Holocaust Memorial Day

Published on 23 February 2015

Holocaust Memorial Day

The History Department at Vandyke marked the 70th anniversary of the liberation of Auschwitz by delivering a series of special assemblies. ‘Keep the Memory Alive’, this year’s Holocaust Memorial Day theme, told the story of the most well-known victim of the Holocaust: Anne Frank. ‘The Diary of Anne Frank’ is testament to the sacrifice, suffering and resilience of the Jewish people throughout their treatment at the hands of the National Socialists. This piece of drama sought to portray the importance of the written word and the human stories behind the Shoah.

This piece of drama was set in the late 1940’s when Otto Frank, played by Assistant Head teacher Mr Downey, was coming to terms with the loss of his family; wife Edith and daughters Anne and Margot. The Franks were German Jews who had fled Germany following the appointment of Hitler in January 1933. They built a prosperous life in Amsterdam however were trapped when the Nazis invaded Holland in 1940 during Blitzkrieg. The Frank family became increasingly fearful for their lives, experiencing increased persecution at the hands of the local Gestapo. When eldest daughter Margot received a call up for work duty the family decided to go into hiding. From 1942 the Franks, along with three other families, hid in an annex. Associates such as Miep Gies, a character performed by Mrs Akers-Jarvis, risked arrest in order to bring the families in the annex food and supplies.

Anne spent the two years recording her personal thoughts and fears in the diary she had received as a twelfth birthday   present. It was protected and concealed from the Gestapo by Miep, who gave the diary to Otto Frank upon hearing of Anne’s death in 1945. Otto delayed reading the diary, however was persuaded and soon saw the power behind his daughters’ words.  He spent the rest of his life publicising the diary and highlighting the issues surrounding discrimination and prejudice until his death in 1980.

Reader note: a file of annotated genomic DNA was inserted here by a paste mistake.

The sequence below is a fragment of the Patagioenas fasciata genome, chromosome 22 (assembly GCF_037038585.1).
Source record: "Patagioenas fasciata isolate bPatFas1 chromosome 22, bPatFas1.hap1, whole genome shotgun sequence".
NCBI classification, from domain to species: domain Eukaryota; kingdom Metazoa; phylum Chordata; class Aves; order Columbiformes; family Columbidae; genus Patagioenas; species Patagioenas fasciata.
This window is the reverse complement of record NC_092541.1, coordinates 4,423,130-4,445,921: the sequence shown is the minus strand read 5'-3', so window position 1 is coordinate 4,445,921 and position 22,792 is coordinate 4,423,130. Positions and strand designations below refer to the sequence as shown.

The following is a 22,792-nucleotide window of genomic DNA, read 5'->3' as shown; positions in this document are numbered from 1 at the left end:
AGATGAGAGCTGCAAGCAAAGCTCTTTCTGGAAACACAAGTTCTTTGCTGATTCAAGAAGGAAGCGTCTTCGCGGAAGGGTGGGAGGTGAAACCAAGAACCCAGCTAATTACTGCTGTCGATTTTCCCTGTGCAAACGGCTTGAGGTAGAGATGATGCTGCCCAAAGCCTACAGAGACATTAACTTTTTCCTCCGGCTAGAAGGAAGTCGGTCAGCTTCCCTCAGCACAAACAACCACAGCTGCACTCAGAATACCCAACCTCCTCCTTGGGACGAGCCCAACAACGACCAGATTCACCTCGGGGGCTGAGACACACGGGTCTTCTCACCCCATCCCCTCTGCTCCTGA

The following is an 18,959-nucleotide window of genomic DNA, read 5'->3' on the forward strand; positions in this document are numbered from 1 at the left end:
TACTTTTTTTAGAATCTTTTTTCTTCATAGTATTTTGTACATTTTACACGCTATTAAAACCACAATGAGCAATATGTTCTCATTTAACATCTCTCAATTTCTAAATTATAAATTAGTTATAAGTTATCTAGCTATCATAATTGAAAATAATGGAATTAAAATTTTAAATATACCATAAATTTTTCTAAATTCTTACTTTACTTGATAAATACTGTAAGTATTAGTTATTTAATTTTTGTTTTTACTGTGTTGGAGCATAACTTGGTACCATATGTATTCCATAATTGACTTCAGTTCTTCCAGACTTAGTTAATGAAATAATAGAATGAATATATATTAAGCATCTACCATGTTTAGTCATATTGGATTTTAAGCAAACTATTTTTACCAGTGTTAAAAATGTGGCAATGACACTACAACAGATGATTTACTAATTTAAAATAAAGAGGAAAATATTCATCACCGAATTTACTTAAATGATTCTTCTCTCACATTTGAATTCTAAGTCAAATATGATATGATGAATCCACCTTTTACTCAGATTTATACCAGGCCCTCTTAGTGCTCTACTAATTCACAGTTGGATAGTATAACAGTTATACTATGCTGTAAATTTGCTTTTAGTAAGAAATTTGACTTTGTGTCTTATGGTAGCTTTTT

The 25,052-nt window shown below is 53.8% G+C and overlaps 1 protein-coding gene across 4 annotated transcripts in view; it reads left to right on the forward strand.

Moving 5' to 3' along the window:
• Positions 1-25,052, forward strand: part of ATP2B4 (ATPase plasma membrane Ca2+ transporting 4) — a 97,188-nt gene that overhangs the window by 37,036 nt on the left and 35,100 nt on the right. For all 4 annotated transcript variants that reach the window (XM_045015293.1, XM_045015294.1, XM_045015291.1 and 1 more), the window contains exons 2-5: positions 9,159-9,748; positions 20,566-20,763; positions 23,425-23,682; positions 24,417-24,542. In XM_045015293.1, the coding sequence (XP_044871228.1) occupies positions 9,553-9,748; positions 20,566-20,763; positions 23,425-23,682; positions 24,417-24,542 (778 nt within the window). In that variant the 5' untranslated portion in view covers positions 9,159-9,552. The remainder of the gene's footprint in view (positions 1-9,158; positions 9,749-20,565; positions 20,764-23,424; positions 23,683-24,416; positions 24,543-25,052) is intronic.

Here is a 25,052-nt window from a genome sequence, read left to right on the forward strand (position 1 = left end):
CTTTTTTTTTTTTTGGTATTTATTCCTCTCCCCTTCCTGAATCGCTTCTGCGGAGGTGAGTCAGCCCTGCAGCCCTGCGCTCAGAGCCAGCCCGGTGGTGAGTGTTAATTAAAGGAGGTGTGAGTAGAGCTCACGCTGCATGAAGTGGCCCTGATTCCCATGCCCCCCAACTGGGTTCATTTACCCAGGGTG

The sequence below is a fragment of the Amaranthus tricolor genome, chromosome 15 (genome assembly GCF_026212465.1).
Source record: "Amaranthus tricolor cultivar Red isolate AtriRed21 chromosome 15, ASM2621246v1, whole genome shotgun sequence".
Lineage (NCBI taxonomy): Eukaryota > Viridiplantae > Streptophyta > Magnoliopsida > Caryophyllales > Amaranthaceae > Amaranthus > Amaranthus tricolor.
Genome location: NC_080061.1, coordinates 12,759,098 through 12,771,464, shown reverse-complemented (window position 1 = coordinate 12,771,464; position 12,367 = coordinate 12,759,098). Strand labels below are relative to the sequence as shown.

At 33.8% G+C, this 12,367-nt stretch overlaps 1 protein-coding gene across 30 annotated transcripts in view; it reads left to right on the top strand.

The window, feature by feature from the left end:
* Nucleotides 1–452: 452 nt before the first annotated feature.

There has been great speculation about the betrayal of their whereabouts to the Gestapo which led to their arrest in 1944. Adam Cavender, a Year 13 Drama student, played one of the prime suspects; Anton Ahler – a Dutch National Socialist and one-time blackmailer of Otto Frank. Fierce control and effective propaganda in the Nazi state led to the indoctrination of individuals like Ahler and subsequent denunciations to the Gestapo were common in Germany and occupied territories such as Holland.

Once the Franks were discovered they were transported to Westerbork – a transit camp – before being deported to Auschwitz-Birkenau in Poland in 1944. The last time Otto saw his daughters was on the train platform where men and women were separated. Edith, Margot and Anne were selected for work and suffered the hardships familiar to all prisoners of Auschwitz.

Anne was played by Year 11 student Stephanie Beaney – who turned 16 on the day of the performance. This was a poignant coincidence as Anne Frank died just short of this birthday. Both Anne and her sister Margot contracted typhus at Bergen-Belsen camp and are believed to have died in March 1945. Today Anne’s diary has been translated into 70 languages and is one of the most widely read books of all time. Its significance is clear: a human voice charting the pain and fear caused by the Holocaust.  Nelson Mandela said he and other prisoners found solace in the book while on Robben Island and were inspired by its innocence and hope. The diary today serves as a warning against prejudice but also as a stark reminder that this young girl’s ‘would-haves’ are our opportunities.

Mrs Quinn

Team Leader of History